Can the British ever be European citizens?

Talk given at Federal Trust conference

Earlier in the year, I spoke at a Federal Trust conference on European citizenship and specifically the British perspective on the issue.  The slides from the presentation I gave are here 110120 citizenship slides and there is a report on the whole event here  Conference_Report_20th_Jan_2011.

Missing from my slides was my overall conclusion, which I talked about at the conference itself and will put down in writing here.

The development of the European Union has been founded on the Monnet method, that is to say a series of incremental steps, each one of which deals with a contemporary problem in an effective manner but which is also consistent with future steps in the same direction.  For example, the founding institutions included the European Assembly, a body which could in time become directly elected and influential (and renamed the European Parliament).

Much of the discussion amongst federalists about Europe focuses on the future steps, but the challenge for the British sense of being European is to deal with a contemporary problem.  And what are the contemporary problems which the EU is dealing with?

The EU plays a small but growing role in the fight against crime, and when it comes to the balance between security and liberty that must be struck in that fight, the European institutions could play an important role.  Prior to the Lisbon treaty, most of the discussion about this balance took place among the officials of the various national interior ministries: now that the European Parliament has acquired the power of co-decision in this area, the sense of involvement of the public might grow.

As with crime, so with environment: there is a balance to be struck between environmental protection on the one hand and economic growth, as conventionally conceived, on the other.  And there is potentially a major role for the EU in coordinating the investment necessary for a relaunch of the European economy.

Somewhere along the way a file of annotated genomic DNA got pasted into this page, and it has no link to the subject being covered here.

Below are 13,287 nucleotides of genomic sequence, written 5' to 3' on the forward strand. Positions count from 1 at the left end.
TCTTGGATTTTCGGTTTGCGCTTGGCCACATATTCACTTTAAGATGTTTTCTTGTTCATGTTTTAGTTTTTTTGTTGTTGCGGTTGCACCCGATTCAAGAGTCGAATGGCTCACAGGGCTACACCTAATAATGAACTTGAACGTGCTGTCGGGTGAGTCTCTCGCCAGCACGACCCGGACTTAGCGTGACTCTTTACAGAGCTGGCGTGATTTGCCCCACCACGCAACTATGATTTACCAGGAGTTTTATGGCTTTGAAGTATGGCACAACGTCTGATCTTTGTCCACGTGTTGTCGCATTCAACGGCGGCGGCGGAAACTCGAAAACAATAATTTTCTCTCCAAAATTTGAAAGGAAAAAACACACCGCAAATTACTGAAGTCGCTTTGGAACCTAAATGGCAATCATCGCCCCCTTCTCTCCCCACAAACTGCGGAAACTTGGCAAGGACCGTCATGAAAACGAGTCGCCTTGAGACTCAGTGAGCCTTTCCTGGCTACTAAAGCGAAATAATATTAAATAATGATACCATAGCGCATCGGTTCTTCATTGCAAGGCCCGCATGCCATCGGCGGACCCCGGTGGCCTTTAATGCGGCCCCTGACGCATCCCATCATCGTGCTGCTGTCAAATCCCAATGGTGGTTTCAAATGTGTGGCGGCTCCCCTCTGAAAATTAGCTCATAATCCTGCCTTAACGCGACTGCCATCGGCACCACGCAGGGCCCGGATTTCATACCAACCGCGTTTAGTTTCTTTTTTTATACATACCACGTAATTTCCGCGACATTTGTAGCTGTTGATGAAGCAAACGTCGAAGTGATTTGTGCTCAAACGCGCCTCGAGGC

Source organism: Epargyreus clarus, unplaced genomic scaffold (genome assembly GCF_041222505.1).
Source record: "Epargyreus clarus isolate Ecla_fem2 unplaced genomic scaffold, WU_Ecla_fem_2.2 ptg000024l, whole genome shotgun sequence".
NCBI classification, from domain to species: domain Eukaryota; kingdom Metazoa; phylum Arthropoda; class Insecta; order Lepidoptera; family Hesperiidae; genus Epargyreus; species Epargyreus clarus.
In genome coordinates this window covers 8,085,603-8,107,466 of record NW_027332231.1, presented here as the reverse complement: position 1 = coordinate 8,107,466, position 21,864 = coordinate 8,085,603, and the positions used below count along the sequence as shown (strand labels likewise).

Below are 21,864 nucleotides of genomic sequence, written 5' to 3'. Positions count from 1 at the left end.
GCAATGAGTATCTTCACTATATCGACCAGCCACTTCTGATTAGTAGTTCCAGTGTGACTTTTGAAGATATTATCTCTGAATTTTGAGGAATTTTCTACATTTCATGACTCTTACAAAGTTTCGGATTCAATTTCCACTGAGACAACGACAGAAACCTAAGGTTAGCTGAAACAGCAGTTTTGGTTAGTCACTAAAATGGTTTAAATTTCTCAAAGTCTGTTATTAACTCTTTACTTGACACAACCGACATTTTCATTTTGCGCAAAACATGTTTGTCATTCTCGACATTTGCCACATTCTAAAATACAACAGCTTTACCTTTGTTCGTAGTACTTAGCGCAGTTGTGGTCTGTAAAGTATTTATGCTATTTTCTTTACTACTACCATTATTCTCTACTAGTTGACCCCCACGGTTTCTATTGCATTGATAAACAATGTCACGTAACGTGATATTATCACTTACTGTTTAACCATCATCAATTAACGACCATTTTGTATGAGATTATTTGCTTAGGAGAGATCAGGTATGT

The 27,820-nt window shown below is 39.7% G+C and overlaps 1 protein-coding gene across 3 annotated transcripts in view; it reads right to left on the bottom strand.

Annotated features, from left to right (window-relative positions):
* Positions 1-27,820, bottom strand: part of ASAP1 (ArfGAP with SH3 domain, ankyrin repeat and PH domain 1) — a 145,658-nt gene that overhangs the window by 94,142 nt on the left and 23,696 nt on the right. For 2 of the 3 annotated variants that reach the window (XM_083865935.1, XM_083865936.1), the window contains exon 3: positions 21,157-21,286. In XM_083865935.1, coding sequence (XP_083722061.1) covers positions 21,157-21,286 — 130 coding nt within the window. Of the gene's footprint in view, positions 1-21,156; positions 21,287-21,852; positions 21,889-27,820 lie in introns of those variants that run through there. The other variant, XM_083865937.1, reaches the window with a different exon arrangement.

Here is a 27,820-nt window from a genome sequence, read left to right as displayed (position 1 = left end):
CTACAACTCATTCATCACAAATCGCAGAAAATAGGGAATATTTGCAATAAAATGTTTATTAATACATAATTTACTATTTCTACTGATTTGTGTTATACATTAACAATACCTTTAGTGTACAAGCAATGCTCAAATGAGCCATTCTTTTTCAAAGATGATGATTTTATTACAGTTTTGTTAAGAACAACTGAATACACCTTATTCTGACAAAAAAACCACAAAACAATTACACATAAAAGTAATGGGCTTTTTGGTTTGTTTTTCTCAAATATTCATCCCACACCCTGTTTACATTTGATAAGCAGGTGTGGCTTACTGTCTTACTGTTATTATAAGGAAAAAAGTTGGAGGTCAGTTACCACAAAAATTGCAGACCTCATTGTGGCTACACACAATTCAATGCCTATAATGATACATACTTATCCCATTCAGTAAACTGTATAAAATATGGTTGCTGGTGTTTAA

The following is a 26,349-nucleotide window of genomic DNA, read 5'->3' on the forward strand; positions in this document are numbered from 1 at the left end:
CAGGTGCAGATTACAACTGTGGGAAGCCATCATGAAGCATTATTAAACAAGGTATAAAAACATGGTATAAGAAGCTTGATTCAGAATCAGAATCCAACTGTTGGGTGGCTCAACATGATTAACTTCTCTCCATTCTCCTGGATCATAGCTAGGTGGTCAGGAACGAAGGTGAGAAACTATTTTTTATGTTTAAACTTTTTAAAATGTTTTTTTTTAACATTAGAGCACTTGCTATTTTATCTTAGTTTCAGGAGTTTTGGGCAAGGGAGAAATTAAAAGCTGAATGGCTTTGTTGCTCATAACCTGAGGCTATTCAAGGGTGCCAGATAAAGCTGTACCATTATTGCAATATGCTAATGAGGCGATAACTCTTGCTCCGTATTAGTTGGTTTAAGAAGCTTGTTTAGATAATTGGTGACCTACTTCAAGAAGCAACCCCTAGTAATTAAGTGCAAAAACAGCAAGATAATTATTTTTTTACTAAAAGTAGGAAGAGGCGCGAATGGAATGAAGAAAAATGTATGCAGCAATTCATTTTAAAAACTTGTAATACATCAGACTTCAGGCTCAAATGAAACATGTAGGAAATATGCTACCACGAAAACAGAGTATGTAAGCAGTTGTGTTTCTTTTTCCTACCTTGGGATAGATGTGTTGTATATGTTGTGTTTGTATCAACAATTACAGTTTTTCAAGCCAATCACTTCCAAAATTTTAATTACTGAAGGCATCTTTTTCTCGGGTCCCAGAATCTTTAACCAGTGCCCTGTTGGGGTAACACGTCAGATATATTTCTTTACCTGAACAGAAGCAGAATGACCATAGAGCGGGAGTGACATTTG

But the prevalent sentiment in Europe at the moment is austerity and retrenchment, not investment for growth.  Environmental concerns have receded somewhat in the face of the economic crash and its associated economic weakness, along with perhaps some overstatement by the environmental advocates themselves.

The EU would also be a vital tool in the battle for multiculturalism in Europe, were the political classes interested in fighting that battle for the equality of the citizens rather than pandering to racism.

For a number of current issues, the EU has an important and indeed irreplaceable role to play.  If it were to play this role in the public eye, it could go a long way to convincing the British people of the value of its actions and that they should share in its successes.  But as long as the policies we live under are those of the backlash against the excesses of the previous decade, the particular merits of the EU going to be called upon only a little, and its profile, role and relevance will not be seen and understood.

The things that the EU is good at are not the things currently in demand, in which case developing a sense of European citizenship is going to be harder rather than easier.  Europe must go with the tide of public policy and not against it.

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